Free market alternatives already exist that allow parents to monitor and control what their child views online. These tools often come bundled with devices, offering parents greater flexibility and control over what their child sees and when they can access it. For instance, Apple’s parental controls are comprehensive and user-friendly, allowing parents to restrict content, set screen time limits, and even approve purchases and downloads. Similarly, Microsoft Family Safety allows parents to set screen time limits, block inappropriate apps and games, and track their child’s location for safety. These tools provide personalized control for parents without the need for overarching legislation, demonstrating the power of the free market to address these issues. This approach is more consistent with the principle of least restrictive means, i.e., achieving policy objectives in a way that imposes the least burden on individual rights and freedoms. 

Simply enabling the Apple filter for webpages disables clearing a device’s browsing history. This process takes just three minutes to complete. Therefore, a concerned parent can easily access and monitor their child’s browsing history. Unlike age verification laws that can be circumvented by a VPN, Apple parental controls are much more robust and cannot be bypassed similarly. Apple has regular software updates that fix potential loopholes, ensuring these controls remain effective and secure continuously. 

Numerous companies with religious backgrounds provide solutions, such as Covenant Eyes, that foster mutual accountability within families. These tools promote collaboration and open communication, helping families navigate online challenges together in a way consistent with their religious values.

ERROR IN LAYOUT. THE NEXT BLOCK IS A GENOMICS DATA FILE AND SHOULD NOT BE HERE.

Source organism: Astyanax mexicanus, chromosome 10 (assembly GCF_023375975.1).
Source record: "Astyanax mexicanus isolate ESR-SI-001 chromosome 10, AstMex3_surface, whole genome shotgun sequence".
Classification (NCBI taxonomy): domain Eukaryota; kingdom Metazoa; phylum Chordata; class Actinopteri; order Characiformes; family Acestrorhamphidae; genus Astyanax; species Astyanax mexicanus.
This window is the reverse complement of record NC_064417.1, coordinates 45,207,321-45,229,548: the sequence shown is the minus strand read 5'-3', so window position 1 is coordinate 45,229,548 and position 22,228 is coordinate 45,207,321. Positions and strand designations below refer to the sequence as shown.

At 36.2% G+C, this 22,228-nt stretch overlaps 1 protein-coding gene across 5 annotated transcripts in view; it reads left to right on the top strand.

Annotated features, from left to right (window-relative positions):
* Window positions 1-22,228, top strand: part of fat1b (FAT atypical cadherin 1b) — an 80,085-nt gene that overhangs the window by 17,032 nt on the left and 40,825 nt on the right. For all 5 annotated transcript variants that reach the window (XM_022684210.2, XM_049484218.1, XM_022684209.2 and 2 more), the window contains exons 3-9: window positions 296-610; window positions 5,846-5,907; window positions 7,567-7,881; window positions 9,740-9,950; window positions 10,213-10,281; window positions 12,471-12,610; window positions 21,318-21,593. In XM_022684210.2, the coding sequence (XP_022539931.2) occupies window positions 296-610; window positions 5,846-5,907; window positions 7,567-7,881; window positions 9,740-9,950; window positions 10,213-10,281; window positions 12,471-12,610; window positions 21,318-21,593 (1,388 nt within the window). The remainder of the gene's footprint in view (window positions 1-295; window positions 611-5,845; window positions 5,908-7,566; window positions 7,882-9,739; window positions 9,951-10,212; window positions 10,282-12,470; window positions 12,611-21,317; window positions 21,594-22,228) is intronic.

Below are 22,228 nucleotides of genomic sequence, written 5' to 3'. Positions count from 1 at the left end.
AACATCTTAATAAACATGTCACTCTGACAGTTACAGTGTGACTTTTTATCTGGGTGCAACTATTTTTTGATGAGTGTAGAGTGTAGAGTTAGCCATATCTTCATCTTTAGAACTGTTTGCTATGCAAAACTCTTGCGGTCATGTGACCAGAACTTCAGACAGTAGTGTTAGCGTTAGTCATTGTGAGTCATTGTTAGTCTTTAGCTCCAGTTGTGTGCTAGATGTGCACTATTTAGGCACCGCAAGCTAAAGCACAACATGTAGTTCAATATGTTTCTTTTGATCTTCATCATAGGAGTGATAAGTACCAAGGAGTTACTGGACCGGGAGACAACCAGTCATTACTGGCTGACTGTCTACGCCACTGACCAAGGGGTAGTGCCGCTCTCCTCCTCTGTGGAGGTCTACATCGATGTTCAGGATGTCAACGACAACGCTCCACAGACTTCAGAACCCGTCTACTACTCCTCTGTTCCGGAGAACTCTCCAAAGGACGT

Then, there are the bill’s odd enforcement mechanisms. The enforcement mechanism for this law primarily rests on civil litigation initiated by parents themselves, placing the burden on families to enforce a law intended to protect them. Notably, the bill does not list any government enforcement mechanisms. Furthermore, the law only allows for parents to recoup for ‘actual damages’, a term which is not defined in the bill’s language. This raises questions about its interpretation – for example, if a child views an illicit image and subsequently experiences nightmares, how is the ‘actual damage’ of this quantified? 

This and other similar laws may be impeded by Section 230 of the Communications Decency Act, which grants immunity to certain content providers that host third-party content, even if they know about the content. Moreover, if a federal law has been enacted, state laws cannot conflict with that statute because it is preempted by federal statute. 

Companies are challenging age verification laws based on Section 230 immunity, leading to potentially costly litigation. This is an expenditure that other states may be able to afford, but Nebraska may not. Waiting to pass this type of regulation and then doing it right may be the more prudent course of action.  

LB1092 may inadvertently create a market that should not exist. Adding an age verification requirement to a website can financially burden the website owner, especially when accessible parental controls are readily available on most devices. 

Lastly, the privacy component of the Online Age Verification Act cannot be overlooked. Age verification requires collecting personal data, including sensitive information such as driver’s license details or birth dates. This raises serious concerns about data protection and privacy, especially considering rising instances of data breaches and misuse of personal information. Appropriate safeguards must be implemented to ensure this collected data is not exploited or compromised. It is too early to tell if these age verification laws will become a goldmine for hackers.  

Too many of these questions are unanswered to make this the right choice for Nebraska at this time.